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#38812 06/02/04 05:29 PM
Joined: Dec 2003
Posts: 36
D
Member
Hi I'm a new Contractor (just over a year) and I'm doing a Church with a 600A service with 4 25kW electric furnaces.
What would be the best (and most economical) way to do this service?
any ideas?

#38813 06/02/04 05:49 PM
Joined: Jan 2003
Posts: 4,391
I
Moderator
From 600 amp metering out to three 200 amp main breaker panels.

I think that would be the least money in equipment.

It also provides 126 poles right from the start.

Just my guess. [Linked Image]

Bob


Bob Badger
Construction & Maintenance Electrician
Massachusetts
#38814 06/02/04 06:39 PM
Joined: Dec 2003
Posts: 36
D
Member
How can you put 4- 107 amp furnaces in those panels. Correct me if I'm Wrong but you wouldn't put more than 1 per 200a panel.
Also they might even upgrade to 30kW(128A) furnaces.

#38815 06/02/04 07:36 PM
Joined: Jan 2003
Posts: 73
C
Member
DYNAMITE

This is assuming the feeders are 120/240 1 phase 3 wire?

Without knowing if there is any space limitations, your best option would probably be:

600 Amp Main fused Disconnect > 600 amp splitter
install 4 x 200 amp fused disconnects off above splitter, wired from splitter to load side @ 200 amp and fuse for smaller units. (if upgrade on furnaces happen then it's only a fuse change
Then come off splitter distribution panel (you can use the tap rule to keep panel size down, so it dose not need to be 600 amp. i.e. depending on load and circuits required maybe a panel with 400 or 225 amp mains will be good)

#38816 06/02/04 08:08 PM
Joined: Jan 2003
Posts: 4,391
I
Moderator
DYNAMITE.

I assumed 3 phase - 480, sorry. [Linked Image]


Bob Badger
Construction & Maintenance Electrician
Massachusetts
#38817 06/02/04 08:13 PM
Joined: Jan 2003
Posts: 4,391
I
Moderator
CDN_ELECTRICIAN

Why would you need the 600 Amp Main fused Disconnect?

If the power company wants / allows hot sequence metering the main is not needed.


Bob


Bob Badger
Construction & Maintenance Electrician
Massachusetts
#38818 06/02/04 10:24 PM
Joined: Apr 2002
Posts: 2,527
B
Moderator
The biggest influence is probably the serving utility’s metering compartment and underground pull-section dimensions. Guessing 208V 3ø, with four 90-amp furnace branch circuits. Each furnace: (25,000W/208V/1.732)*1.25 = 87 amperes… Rough guess 600A 300V class-T fused main and a 225A-bus panel/feeder for everything else.

#38819 06/02/04 11:15 PM
Joined: Dec 2003
Posts: 36
D
Member
240V single phase service in Canada.It's to bad I can't run 4 200A combimation panels straight from the CSTE, I really didn't want to use Switches for each furnace

#38820 06/02/04 11:21 PM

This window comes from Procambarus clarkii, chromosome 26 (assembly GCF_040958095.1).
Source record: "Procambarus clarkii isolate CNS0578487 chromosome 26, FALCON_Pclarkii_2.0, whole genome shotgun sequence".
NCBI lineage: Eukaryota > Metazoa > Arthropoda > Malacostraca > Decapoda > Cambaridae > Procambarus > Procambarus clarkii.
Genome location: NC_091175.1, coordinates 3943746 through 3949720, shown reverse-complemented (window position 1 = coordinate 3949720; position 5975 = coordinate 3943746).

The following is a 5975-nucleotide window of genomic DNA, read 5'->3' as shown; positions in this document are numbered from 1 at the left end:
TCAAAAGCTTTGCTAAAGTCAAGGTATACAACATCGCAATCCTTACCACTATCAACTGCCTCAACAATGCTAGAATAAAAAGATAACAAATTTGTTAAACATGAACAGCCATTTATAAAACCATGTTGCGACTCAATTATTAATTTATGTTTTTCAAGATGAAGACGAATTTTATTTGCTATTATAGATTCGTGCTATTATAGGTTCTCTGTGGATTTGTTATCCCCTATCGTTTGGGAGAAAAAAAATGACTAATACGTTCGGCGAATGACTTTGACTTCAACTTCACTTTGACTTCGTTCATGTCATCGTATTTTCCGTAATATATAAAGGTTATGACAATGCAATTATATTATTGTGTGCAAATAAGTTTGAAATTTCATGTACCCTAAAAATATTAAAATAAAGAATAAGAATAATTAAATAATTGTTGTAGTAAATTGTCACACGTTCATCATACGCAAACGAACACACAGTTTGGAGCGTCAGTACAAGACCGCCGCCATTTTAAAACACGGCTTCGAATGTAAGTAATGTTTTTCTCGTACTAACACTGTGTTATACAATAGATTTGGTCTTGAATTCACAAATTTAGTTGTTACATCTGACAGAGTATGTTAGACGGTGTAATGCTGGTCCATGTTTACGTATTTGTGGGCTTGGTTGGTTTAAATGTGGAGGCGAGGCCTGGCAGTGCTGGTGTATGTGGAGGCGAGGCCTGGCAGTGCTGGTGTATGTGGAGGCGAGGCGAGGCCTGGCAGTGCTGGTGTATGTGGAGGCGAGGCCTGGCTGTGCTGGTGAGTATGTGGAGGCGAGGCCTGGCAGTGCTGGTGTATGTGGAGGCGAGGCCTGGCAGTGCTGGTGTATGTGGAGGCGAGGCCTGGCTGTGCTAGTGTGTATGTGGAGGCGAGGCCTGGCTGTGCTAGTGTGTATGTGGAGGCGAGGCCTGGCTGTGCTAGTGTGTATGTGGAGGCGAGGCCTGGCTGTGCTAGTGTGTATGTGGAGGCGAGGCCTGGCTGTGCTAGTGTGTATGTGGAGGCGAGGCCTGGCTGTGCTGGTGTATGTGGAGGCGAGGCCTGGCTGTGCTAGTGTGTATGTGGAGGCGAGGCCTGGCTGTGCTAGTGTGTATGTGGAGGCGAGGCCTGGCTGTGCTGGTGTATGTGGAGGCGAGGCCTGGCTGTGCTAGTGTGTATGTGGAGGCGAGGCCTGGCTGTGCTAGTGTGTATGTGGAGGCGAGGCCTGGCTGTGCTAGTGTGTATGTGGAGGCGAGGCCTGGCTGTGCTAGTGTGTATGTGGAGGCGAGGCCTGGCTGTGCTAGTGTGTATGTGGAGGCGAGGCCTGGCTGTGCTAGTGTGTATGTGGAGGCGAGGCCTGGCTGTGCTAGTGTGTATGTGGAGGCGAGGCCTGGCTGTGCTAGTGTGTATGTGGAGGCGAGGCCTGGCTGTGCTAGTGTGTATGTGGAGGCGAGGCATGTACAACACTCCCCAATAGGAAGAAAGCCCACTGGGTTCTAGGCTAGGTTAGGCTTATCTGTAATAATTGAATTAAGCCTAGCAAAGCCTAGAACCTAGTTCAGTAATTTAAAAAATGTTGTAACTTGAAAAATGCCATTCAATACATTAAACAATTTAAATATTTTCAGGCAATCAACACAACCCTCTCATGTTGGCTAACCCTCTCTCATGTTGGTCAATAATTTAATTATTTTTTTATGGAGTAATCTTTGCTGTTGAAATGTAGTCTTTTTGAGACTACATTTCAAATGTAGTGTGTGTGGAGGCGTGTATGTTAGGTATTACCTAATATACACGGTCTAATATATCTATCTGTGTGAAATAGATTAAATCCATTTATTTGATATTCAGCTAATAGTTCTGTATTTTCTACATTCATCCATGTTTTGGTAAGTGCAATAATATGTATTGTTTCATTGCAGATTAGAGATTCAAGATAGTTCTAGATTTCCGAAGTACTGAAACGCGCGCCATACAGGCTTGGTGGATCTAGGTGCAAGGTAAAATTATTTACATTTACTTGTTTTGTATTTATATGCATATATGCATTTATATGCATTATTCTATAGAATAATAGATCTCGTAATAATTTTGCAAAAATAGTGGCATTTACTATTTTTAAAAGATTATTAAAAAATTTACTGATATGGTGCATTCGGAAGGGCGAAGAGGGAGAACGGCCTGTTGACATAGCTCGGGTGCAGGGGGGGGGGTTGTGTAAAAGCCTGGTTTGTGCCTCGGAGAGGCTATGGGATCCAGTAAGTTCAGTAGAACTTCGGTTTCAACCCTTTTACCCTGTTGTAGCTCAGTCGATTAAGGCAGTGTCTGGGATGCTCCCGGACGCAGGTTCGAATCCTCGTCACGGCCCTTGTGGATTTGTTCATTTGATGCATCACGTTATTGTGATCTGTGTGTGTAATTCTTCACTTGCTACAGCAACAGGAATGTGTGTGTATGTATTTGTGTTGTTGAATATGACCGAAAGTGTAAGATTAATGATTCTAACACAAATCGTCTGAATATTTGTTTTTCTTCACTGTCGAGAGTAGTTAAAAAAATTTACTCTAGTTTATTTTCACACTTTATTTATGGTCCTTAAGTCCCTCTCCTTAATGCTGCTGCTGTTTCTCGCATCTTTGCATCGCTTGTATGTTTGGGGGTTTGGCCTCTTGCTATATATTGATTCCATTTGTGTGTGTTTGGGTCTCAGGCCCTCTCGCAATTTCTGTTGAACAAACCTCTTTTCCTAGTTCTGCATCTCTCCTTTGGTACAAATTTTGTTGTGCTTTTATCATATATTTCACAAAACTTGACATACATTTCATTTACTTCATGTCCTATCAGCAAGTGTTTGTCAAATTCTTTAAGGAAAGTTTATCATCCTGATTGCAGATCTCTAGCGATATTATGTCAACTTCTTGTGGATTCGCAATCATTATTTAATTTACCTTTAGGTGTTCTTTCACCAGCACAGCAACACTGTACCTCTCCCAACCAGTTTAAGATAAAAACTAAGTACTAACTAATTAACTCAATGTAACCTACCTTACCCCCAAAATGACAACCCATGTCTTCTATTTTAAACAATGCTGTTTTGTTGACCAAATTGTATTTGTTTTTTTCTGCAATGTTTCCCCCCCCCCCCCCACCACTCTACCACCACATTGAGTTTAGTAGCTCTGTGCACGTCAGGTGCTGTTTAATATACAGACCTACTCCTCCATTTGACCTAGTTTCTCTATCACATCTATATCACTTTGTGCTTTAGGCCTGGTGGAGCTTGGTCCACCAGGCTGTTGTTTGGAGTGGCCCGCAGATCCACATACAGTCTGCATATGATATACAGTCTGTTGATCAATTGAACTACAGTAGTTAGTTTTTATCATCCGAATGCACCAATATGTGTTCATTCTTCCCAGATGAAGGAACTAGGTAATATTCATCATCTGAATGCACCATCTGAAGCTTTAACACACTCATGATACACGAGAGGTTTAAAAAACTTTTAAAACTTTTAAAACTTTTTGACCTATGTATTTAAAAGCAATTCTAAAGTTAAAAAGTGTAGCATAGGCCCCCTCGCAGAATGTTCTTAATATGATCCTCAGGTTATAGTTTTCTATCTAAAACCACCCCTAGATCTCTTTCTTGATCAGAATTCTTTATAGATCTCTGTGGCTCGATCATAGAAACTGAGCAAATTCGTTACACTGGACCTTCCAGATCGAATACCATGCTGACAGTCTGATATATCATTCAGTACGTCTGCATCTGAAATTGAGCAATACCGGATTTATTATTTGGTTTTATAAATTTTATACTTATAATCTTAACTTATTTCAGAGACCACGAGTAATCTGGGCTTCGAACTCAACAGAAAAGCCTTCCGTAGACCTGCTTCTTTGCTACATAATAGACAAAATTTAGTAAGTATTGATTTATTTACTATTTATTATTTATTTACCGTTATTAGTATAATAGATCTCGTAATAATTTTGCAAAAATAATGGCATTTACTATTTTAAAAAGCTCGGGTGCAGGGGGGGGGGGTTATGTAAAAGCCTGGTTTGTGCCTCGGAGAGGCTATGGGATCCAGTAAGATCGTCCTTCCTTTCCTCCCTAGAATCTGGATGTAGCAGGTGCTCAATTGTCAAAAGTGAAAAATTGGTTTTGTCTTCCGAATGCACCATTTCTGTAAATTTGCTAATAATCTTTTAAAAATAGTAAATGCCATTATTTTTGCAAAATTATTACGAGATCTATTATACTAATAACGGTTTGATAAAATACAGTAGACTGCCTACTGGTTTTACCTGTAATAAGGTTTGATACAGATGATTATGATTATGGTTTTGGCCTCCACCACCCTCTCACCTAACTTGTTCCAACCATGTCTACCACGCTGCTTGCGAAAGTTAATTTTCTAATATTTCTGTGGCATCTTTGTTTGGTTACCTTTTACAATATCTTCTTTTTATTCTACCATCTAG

Joined: Apr 2002
Posts: 558
C
Member
If I was designing this job I would use a free standing switchboard which contained a pull section, CT compartment and distribution section. The distribution section could contain the 4 breakers for the heaters and 1 or 2 breakers supplying the panels for other loads. If less then 6 breakers are installed a main disconnect would not be needed. This would also make the grounding electrode/bonding very easy since you would just need to connect 1 panel.

From reading these forums over the past couple of years I see where things like this get done very differently around the country and Canada. Apparently it is cost effective to build a service like this in some areas but I couldn’t even purchase the materials for the cost of having a switchboard built. The only way I would every build something like is if I didn’t have time to wait for the gear to be build. I can usually get something like this in 3-4 weeks (sooner for more $$$) but seldom is the equipment needed for a new building that quickly.

Curt


Curt Swartz
#38821 06/03/04 06:40 AM
Joined: Sep 2003
Posts: 650
W
Member
Dumb question:

How would the costs change if you split the service, with a higher voltage service drop for the heaters and a 120/240V drop for your general lighting load? Is 575V available at the location; this would take the currents way down into the manageable range [Linked Image]

Separate question, and probably not the domain of the sparky involved; why 100KW of electric heat??? We are probably talking $10K-$30K USD for the electric bill to run these heaters, unless they are run very infrequently. I would think that something fuel burning, or a heat pump system, would be more cost effective over time; though I've never thought in terms of heating large buildings.

-Jon

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